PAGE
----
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rawing comparisons to the likes of My Bloody Valentine, Can and Neu!, Birmingham, Alabama’s Wray are certainly impressive musicians and this is a blissful listen. ‘Hypatia’ is a beautiful record, from the shimmering opener ‘Below’ and the faster yet no less dream-like ‘Giant’ all the way through to the appropriately titled ‘Dymaxion Dream’ and closer ‘Mounts Minding’. Washing over you like waves, the crescendo of ‘Shiva’, rhthymic ‘May 23rd’ and their take on Faust’s krautrock classic ‘Jennifer’ all show there’s a lot more to the Deep South than just metal and country music. The mesmerising title track (named after an obscure 4th century female philosopher/scientist) sums up this mighty record and it’s a sure sign that Wray deserve to be up there amongst the genre’s leaders in the 21st Century. Magical. Sam Cunningham

(Damnably)

Sixth full-length album for a band at the forefront of new Midwestern psychedelia.

8/10

F

eedback floods over the tinkle of a music box before tribal rhythms and lush riffs build around alternating soft and grizzly vocals. Wussy may not be well know in the UK but they’re a band with a big sound and widening vision on ‘Forever Sounds’, their sixth long-player and the second to get a release on these shores. That sound sits somewhere between garage rock, psych and drone, but with a poetical songwriting punctuating the fuzz. They take in themes of the unknown and occult, but it’s also grounded in the everyday with ponderings about the love that got away and pop culture references throughout. This should be the album that firmly places Wussy on your radar and that piques your interest to delve deeper into their back catalogue. Sarah Lay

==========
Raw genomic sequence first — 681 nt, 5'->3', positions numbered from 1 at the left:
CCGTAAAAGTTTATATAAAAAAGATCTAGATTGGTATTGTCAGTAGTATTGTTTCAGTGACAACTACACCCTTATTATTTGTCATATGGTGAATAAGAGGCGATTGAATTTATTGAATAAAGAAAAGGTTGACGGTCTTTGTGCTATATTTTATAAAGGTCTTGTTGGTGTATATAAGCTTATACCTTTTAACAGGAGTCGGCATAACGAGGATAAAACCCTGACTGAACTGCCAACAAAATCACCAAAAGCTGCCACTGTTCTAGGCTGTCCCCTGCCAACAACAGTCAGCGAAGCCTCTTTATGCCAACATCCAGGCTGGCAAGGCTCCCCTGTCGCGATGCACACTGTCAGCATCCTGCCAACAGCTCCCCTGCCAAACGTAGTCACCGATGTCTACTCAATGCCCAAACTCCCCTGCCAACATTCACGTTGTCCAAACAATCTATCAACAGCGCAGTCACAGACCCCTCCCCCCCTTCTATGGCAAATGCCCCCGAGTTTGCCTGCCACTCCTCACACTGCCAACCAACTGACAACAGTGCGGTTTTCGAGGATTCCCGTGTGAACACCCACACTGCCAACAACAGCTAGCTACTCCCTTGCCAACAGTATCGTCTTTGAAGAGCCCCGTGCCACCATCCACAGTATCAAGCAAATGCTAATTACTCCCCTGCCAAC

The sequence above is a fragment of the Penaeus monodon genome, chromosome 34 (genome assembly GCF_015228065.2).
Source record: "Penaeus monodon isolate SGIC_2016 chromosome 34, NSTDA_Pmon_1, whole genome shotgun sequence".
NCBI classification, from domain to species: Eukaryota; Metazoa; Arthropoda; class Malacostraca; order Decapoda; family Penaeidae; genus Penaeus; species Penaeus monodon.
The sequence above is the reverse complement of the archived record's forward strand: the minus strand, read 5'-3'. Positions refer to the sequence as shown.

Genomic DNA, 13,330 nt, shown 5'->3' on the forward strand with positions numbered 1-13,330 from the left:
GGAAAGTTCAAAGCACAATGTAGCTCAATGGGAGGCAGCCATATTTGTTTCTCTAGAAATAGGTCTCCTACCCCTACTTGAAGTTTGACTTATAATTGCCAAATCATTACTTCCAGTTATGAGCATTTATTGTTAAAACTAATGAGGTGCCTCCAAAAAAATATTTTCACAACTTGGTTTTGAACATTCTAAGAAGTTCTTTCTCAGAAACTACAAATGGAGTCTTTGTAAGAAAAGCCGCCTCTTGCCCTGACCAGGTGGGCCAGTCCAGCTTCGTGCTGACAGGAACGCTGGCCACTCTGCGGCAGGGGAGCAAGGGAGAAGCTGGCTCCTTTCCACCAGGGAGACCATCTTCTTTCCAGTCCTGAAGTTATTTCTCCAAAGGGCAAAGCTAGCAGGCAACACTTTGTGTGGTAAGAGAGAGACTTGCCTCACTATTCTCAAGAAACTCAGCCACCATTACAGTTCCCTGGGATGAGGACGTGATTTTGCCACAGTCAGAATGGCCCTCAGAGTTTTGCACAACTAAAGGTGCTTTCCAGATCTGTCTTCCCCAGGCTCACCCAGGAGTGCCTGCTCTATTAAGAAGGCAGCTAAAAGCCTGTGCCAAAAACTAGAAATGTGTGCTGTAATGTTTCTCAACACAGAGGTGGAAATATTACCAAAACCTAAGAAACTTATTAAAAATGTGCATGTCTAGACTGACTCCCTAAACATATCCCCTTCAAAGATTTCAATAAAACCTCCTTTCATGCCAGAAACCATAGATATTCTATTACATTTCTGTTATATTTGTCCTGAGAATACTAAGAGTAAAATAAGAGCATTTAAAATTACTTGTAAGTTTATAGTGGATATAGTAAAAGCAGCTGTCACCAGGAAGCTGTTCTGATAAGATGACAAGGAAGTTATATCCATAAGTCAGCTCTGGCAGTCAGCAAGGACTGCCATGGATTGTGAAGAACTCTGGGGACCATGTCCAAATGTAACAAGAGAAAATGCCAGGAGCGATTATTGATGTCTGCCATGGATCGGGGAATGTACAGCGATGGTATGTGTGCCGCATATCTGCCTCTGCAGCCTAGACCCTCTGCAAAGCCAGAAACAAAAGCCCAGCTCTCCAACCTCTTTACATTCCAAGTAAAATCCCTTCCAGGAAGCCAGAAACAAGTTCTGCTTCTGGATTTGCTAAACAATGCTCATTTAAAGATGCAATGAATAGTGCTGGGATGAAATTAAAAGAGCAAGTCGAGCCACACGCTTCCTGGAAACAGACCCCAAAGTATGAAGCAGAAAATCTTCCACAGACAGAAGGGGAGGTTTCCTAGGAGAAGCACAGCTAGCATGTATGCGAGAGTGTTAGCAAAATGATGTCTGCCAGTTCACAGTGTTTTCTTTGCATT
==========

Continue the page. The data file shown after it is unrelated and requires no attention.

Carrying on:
(Mamé)

London’s Yuck bring us LP three.

6/10

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fter a pretty rocky few years that have seen line-up and vocal duties change, Yuck’s third studio album comes with a bit of baggage. Not to say that this is necessarily a bad thing. With change comes experience and wisdom, and ‘Stranger Things’ seems to have this in spades. With tracks such as ‘Cannon Ball’ and title track ‘Stranger Things’, this LP is teeming with ideas, riffs, melodies and influences. In particular, ‘Swirling’ borrows much from Slowdive with its ethereal quality, and you even get a hint of REM on some tracks. This seemingly disparate mixture of sounds could ring alarm bells, but this perhaps indicates growth and change since their last 2013 release. And after such upheaval in band structure, you wouldn’t expect anything less really. Some good tunes from a band finding their feet again. Ioan Humphreys LOUDER THAN WAR